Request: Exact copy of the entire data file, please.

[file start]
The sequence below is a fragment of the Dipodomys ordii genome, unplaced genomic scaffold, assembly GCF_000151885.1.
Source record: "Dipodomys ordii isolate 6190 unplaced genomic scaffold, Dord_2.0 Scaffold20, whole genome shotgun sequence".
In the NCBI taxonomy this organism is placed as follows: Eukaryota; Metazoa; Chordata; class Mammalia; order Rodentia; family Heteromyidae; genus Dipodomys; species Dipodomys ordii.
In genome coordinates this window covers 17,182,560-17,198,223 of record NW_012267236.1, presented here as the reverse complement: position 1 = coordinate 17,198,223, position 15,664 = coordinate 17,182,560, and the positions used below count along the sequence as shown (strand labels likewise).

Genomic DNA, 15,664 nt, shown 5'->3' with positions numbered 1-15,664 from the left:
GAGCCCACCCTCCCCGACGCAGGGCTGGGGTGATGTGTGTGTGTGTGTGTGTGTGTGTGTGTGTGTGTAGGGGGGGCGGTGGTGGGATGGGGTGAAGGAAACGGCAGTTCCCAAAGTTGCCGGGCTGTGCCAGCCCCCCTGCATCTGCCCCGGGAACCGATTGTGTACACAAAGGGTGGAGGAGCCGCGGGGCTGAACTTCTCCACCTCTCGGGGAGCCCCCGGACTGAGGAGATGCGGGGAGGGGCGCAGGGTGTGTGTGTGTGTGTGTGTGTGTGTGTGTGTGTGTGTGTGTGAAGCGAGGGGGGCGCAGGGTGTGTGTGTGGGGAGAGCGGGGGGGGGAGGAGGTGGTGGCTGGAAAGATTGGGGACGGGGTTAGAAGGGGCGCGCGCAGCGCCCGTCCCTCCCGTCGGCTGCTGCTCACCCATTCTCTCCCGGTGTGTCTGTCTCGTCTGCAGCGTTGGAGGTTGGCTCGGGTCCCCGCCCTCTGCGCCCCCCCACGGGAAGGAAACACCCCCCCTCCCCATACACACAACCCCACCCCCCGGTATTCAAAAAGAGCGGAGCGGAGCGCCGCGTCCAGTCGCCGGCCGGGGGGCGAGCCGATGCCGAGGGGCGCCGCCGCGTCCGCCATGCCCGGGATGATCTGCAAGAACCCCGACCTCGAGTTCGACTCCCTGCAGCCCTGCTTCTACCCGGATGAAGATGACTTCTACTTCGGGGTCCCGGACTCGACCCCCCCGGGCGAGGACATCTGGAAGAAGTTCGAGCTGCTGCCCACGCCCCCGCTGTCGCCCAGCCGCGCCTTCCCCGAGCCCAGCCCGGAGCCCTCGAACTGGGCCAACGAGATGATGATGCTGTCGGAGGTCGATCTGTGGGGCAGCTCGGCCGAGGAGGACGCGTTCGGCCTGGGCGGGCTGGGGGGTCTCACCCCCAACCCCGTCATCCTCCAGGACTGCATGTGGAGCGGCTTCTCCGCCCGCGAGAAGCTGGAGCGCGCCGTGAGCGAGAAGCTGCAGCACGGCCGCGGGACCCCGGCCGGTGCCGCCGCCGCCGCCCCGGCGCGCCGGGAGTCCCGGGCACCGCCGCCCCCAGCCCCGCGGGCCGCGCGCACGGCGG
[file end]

The sequence below is a fragment of the Dipodomys ordii genome, unplaced genomic scaffold, assembly GCF_000151885.1.
Source record: "Dipodomys ordii isolate 6190 unplaced genomic scaffold, Dord_2.0 Scaffold20, whole genome shotgun sequence".
In the NCBI taxonomy this organism is placed as follows: Eukaryota; Metazoa; Chordata; class Mammalia; order Rodentia; family Heteromyidae; genus Dipodomys; species Dipodomys ordii.
In genome coordinates this window covers 17,182,560-17,198,223 of record NW_012267236.1, presented here as the reverse complement: position 1 = coordinate 17,198,223, position 15,664 = coordinate 17,182,560, and the positions used below count along the sequence as shown (strand labels likewise).

Genomic DNA, 15,664 nt, shown 5'->3' with positions numbered 1-15,664 from the left:
GAGCCCACCCTCCCCGACGCAGGGCTGGGGTGATGTGTGTGTGTGTGTGTGTGTGTGTGTGTGTGTGTAGGGGGGGCGGTGGTGGGATGGGGTGAAGGAAACGGCAGTTCCCAAAGTTGCCGGGCTGTGCCAGCCCCCCTGCATCTGCCCCGGGAACCGATTGTGTACACAAAGGGTGGAGGAGCCGCGGGGCTGAACTTCTCCACCTCTCGGGGAGCCCCCGGACTGAGGAGATGCGGGGAGGGGCGCAGGGTGTGTGTGTGTGTGTGTGTGTGTGTGTGTGTGTGTGTGTGTGAAGCGAGGGGGGCGCAGGGTGTGTGTGTGGGGAGAGCGGGGGGGGGAGGAGGTGGTGGCTGGAAAGATTGGGGACGGGGTTAGAAGGGGCGCGCGCAGCGCCCGTCCCTCCCGTCGGCTGCTGCTCACCCATTCTCTCCCGGTGTGTCTGTCTCGTCTGCAGCGTTGGAGGTTGGCTCGGGTCCCCGCCCTCTGCGCCCCCCCACGGGAAGGAAACACCCCCCCTCCCCATACACACAACCCCACCCCCCGGTATTCAAAAAGAGCGGAGCGGAGCGCCGCGTCCAGTCGCCGGCCGGGGGGCGAGCCGATGCCGAGGGGCGCCGCCGCGTCCGCCATGCCCGGGATGATCTGCAAGAACCCCGACCTCGAGTTCGACTCCCTGCAGCCCTGCTTCTACCCGGATGAAGATGACTTCTACTTCGGGGTCCCGGACTCGACCCCCCCGGGCGAGGACATCTGGAAGAAGTTCGAGCTGCTGCCCACGCCCCCGCTGTCGCCCAGCCGCGCCTTCCCCGAGCCCAGCCCGGAGCCCTCGAACTGGGCCAACGAGATGATGATGCTGTCGGAGGTCGATCTGTGGGGCAGCTCGGCCGAGGAGGACGCGTTCGGCCTGGGCGGGCTGGGGGGTCTCACCCCCAACCCCGTCATCCTCCAGGACTGCATGTGGAGCGGCTTCTCCGCCCGCGAGAAGCTGGAGCGCGCCGTGAGCGAGAAGCTGCAGCACGGCCGCGGGACCCCGGCCGGTGCCGCCGCCGCCGCCCCGGCGCGCCGGGAGTCCCGGGCACCGCCGCCCCCAGCCCCGCGGGCCGCGCGCACGGCGG